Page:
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Globalization, Terror and the Shaming of the Nation

This book traces the troubled nexus between the sweeping globalization, which gained momentum in the early-1980s across Sri Lanka, and the cultures of terror, which unraveled over the rest of the decade. It explores the way in which these forces impacted on local discourses of masculinity in Sinhala society, transforming, in turn, the way in which a whole new generation of young boys engaged in the construction ofmasculinities in sites such as the high school.
This book traces these processes through an ethnographic study of extraordinarily violent event that took place in a Sinhala village in Sri Lanka. Here twenty-two schoolboys attending the most prestigious school in the district were kidnapped from their homes, taken to a neighbouring army camp, tortured and killed.
This event took place in January 1990, in the wake of an armed uprising by the Janatha Vimukthi Peramuna - a Sinhala-speaking insurgent grouping - and its harsh repression by the Sri Lankan State. This event was also played-out against the background of the escalating Sinhala-Tamil ethnic conflict, which created a heightened sense of cultural besiegement across both communities in Sri Lanka. But most of all, it occurred against the unfolding of the 'new' globalization of the 1980s which swept across South Asia. The new globalization at once radicalized a new generation of young persons while creating new anxieties of the vitiation of nation and culture among the native intelligentsia and figures of authority such assoldiers, policeman, leaders and activists of the party-in-power.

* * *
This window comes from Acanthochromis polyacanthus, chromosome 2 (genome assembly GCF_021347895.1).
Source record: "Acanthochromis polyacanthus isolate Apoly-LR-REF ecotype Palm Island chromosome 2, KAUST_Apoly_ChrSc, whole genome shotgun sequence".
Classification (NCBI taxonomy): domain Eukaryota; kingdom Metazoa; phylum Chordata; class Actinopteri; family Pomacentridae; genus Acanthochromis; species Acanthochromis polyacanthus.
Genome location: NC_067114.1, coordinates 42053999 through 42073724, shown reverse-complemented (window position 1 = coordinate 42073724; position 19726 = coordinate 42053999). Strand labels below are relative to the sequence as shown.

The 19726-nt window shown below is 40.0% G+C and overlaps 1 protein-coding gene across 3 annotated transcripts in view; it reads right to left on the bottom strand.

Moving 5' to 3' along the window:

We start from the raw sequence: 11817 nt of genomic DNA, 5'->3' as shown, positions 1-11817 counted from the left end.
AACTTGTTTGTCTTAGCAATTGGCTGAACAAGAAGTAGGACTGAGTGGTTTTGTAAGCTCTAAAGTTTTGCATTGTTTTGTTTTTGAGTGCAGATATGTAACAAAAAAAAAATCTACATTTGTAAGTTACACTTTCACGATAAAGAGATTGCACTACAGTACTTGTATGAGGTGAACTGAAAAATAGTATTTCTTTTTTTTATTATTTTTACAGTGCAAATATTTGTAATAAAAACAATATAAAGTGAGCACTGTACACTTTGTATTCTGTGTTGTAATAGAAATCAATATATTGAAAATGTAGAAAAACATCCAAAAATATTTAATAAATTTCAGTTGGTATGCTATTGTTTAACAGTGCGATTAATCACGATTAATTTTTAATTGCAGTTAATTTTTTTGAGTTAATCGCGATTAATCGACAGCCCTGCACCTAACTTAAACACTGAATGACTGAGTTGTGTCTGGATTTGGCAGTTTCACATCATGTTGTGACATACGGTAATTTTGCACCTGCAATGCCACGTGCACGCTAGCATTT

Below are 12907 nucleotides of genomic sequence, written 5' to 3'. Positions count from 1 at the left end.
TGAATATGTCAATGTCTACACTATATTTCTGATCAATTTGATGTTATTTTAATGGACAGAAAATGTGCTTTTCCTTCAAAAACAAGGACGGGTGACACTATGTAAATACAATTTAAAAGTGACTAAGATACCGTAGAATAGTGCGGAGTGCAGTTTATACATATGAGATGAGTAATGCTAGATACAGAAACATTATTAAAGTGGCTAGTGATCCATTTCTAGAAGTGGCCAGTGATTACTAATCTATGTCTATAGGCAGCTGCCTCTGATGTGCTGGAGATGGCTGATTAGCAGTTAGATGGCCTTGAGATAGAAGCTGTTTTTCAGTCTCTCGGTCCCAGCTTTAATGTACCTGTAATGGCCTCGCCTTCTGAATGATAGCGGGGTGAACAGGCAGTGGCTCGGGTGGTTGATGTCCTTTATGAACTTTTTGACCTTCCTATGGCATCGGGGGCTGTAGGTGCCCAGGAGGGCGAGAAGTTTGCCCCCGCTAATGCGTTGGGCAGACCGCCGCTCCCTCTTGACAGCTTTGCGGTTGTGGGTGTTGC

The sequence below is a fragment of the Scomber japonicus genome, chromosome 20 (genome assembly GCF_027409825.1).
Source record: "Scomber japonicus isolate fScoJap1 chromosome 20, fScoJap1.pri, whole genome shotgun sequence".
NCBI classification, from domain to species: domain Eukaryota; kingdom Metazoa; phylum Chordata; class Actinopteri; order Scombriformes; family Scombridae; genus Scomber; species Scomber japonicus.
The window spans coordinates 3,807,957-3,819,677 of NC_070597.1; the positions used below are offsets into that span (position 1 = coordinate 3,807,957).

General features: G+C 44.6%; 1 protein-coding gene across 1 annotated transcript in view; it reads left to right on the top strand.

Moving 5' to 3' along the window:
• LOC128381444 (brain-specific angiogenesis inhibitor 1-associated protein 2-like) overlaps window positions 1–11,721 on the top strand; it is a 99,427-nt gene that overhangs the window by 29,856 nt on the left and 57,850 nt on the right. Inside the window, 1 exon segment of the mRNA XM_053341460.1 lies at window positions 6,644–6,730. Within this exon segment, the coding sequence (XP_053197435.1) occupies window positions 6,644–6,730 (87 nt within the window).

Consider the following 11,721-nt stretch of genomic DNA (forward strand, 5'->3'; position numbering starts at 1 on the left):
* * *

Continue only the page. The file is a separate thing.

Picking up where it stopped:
Through the specificities of this event then, the writer attempts to draw implications for the way in which such horrific eventsare enacted everywhere. Such events are united in their excessive violence, and by the fact that both perpetrators and victims are mostly men and boys. She argues that the growing globalization of many marginal cultures condition the way in which young boys engage in the construction of masculinities at the local-level. This results in a clash of praxis between and within generations, the unfolding of which frequently involves spectacular violence.
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About the Author

Jani de Silva completed a BA(hons) in Political Science and went on to do a MSc and Phd in Anthropology. This manuscript is based on a Phd thesis submitted to the Department of Anthropology, London School of Economics, in 2000. She received a John D and Catherine T MacArthur post-doctoral Research and Writing-up Award in 2001. She is currently working on the nexus between globalization, violence and the local construction of masculinities in Sri Lanka.

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